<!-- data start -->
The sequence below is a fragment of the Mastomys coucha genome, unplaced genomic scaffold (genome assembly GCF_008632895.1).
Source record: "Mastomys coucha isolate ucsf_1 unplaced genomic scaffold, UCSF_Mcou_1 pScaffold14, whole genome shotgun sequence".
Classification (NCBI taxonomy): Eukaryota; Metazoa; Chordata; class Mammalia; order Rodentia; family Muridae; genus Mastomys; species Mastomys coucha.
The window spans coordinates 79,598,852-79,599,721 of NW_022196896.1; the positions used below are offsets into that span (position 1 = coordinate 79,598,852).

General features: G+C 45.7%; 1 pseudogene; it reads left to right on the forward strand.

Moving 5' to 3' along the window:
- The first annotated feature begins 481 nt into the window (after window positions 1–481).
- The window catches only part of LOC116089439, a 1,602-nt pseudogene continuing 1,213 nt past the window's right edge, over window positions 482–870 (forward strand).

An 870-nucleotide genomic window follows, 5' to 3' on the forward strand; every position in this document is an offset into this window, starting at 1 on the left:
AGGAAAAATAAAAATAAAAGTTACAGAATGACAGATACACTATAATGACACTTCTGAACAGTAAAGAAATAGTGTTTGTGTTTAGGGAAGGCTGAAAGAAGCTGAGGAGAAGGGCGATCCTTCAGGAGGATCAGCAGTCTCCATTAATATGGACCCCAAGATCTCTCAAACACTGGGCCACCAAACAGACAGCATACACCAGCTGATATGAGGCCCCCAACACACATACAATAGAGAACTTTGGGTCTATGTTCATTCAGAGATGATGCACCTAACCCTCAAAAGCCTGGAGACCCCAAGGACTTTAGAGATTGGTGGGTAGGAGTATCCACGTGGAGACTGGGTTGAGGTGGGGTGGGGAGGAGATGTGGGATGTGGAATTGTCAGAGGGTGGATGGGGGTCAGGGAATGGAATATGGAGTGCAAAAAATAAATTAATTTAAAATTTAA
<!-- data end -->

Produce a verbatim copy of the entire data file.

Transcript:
The sequence below is a fragment of the Mastomys coucha genome, unplaced genomic scaffold (genome assembly GCF_008632895.1).
Source record: "Mastomys coucha isolate ucsf_1 unplaced genomic scaffold, UCSF_Mcou_1 pScaffold14, whole genome shotgun sequence".
Classification (NCBI taxonomy): Eukaryota; Metazoa; Chordata; class Mammalia; order Rodentia; family Muridae; genus Mastomys; species Mastomys coucha.
The window spans coordinates 79,598,852-79,599,721 of NW_022196896.1; the positions used below are offsets into that span (position 1 = coordinate 79,598,852).

General features: G+C 45.7%; 1 pseudogene; it reads left to right on the forward strand.

Moving 5' to 3' along the window:
- The first annotated feature begins 481 nt into the window (after window positions 1–481).
- The window catches only part of LOC116089439, a 1,602-nt pseudogene continuing 1,213 nt past the window's right edge, over window positions 482–870 (forward strand).

An 870-nucleotide genomic window follows, 5' to 3' on the forward strand; every position in this document is an offset into this window, starting at 1 on the left:
AGGAAAAATAAAAATAAAAGTTACAGAATGACAGATACACTATAATGACACTTCTGAACAGTAAAGAAATAGTGTTTGTGTTTAGGGAAGGCTGAAAGAAGCTGAGGAGAAGGGCGATCCTTCAGGAGGATCAGCAGTCTCCATTAATATGGACCCCAAGATCTCTCAAACACTGGGCCACCAAACAGACAGCATACACCAGCTGATATGAGGCCCCCAACACACATACAATAGAGAACTTTGGGTCTATGTTCATTCAGAGATGATGCACCTAACCCTCAAAAGCCTGGAGACCCCAAGGACTTTAGAGATTGGTGGGTAGGAGTATCCACGTGGAGACTGGGTTGAGGTGGGGTGGGGAGGAGATGTGGGATGTGGAATTGTCAGAGGGTGGATGGGGGTCAGGGAATGGAATATGGAGTGCAAAAAATAAATTAATTTAAAATTTAA